From The Grio — Condi Rice for vice-president? At least Juan Williams thinks it’s a good idea.
With former Massachusetts Governor Mitt Romney now emerging as the presumptive Republican nominee for president, now is the time for the GOP to find a running mate.
And Juan Williams of Fox News believes that Condoleezza Rice, former Secretary of State under George W. Bush, is made to order.
“Rice would be a political game changer for the 2012 race. Yes, she would be the first African-American woman to be on a major party’s presidential ticket, at a time when the GOP is losing ground with minority and female voters,” Williams argues. “But she is more than that because — unlike some other prospects — her selection can never be dismissed as racial tokenism. She is an experienced political player who has scars from previous battles; former Vice-President Dick Cheney and former Defense Secretary Donald Rumsfeld are still taking shots at her in their latest books.”
A recent CNN/ORC poll puts Rice at the top of the list of Republicans vice-presidential contenders. But Rice in the number two spot may not be the cakewalk that Williams suggests. After all, there are pros and cons to her candidacy.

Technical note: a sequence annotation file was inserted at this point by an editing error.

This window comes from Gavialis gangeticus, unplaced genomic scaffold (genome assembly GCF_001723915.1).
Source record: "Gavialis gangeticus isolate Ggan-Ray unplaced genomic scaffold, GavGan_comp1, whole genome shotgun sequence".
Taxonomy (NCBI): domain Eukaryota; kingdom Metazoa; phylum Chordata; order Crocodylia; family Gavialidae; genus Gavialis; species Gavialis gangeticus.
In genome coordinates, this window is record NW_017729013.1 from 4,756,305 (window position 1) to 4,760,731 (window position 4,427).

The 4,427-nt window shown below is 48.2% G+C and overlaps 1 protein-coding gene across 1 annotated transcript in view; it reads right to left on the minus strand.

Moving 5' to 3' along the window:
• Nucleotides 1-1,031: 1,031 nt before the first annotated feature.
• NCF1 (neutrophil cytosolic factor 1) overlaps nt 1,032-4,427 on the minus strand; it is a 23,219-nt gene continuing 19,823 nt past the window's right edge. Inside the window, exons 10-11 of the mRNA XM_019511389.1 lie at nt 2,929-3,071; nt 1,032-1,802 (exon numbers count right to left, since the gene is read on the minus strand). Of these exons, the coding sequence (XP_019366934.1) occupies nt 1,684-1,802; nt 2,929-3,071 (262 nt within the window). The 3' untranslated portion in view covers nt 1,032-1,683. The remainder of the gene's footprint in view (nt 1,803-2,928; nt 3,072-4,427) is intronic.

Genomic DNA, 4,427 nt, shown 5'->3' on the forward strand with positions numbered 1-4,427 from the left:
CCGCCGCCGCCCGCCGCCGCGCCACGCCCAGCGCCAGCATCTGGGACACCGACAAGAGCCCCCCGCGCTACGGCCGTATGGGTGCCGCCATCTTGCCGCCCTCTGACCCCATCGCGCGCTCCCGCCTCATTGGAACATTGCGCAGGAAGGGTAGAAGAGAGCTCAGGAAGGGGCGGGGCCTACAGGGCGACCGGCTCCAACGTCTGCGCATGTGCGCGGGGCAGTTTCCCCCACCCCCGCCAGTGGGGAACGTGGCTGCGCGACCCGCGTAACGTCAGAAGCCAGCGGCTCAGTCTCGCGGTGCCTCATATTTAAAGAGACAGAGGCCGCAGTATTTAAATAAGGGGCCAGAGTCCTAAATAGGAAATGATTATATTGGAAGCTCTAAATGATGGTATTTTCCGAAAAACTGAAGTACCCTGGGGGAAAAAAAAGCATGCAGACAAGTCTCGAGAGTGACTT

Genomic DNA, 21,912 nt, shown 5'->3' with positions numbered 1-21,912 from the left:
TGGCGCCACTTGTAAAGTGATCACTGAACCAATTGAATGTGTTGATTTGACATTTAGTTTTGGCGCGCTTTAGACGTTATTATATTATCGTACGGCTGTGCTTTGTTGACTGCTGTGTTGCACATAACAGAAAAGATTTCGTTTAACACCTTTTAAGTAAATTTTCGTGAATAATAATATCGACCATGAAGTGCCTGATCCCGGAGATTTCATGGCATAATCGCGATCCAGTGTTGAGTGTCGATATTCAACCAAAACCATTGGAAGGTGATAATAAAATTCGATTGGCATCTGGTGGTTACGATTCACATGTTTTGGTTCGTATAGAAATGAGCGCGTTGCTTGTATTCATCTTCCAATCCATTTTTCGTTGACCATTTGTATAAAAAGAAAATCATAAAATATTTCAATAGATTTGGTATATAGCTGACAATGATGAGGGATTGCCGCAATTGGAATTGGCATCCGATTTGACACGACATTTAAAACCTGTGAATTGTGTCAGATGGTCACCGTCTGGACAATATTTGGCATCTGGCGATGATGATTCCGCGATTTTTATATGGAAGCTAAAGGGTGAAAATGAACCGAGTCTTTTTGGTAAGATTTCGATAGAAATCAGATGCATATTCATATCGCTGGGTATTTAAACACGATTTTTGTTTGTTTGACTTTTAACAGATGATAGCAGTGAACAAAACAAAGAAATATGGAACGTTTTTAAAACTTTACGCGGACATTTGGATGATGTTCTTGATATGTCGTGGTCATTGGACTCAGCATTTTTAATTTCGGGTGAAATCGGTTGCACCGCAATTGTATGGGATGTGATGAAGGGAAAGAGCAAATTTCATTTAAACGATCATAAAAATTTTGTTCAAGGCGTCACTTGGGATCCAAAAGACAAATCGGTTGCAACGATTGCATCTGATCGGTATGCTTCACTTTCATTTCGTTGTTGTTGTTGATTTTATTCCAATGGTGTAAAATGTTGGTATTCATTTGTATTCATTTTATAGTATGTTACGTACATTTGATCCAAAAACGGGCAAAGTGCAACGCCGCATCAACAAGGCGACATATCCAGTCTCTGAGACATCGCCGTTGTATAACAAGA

As for the pros, first of all, Condi Rice brings likeability and personality to the ticket. Obama is ahead in the major polls, nationally and in battleground states like North Carolina, Virginia, and Nevada. Even Arizona is up for grabs. Although the election is months away and a lot can change before November, the race will come down to 10 swing states, nine of which Obama won in 2008.
Romney suffers from an enthusiasm deficit and a long, drawn out and nasty primary campaign season that potentially positions the candidate and the party in an unfavorable light — among independents, moderates and other voters outside the Republican base. The charisma, charm and brilliance of a Condoleezza Rice could help offset Romney’s negative image as a rich, dull, white bread kind of guy.
Second, Rice brings much needed diversity to the ticket and to the party. In recent years, theGOP has an image problem, which is fully grounded in reality. The GOP is viewed by some as an overwhelmingly white party that has veered to the edge of right, plain and simple.
Black Republicans are mostly nowhere to be found, particularly black Republican elected officials under 40 (with one, high profile exception). Moreover, the party’s hardline stance against immigration isn’t exactly attracting Hispanic voters, and its Islamophobic, anti-Sharia legislation has made Muslim- and Arab-Americans run in the opposite direction.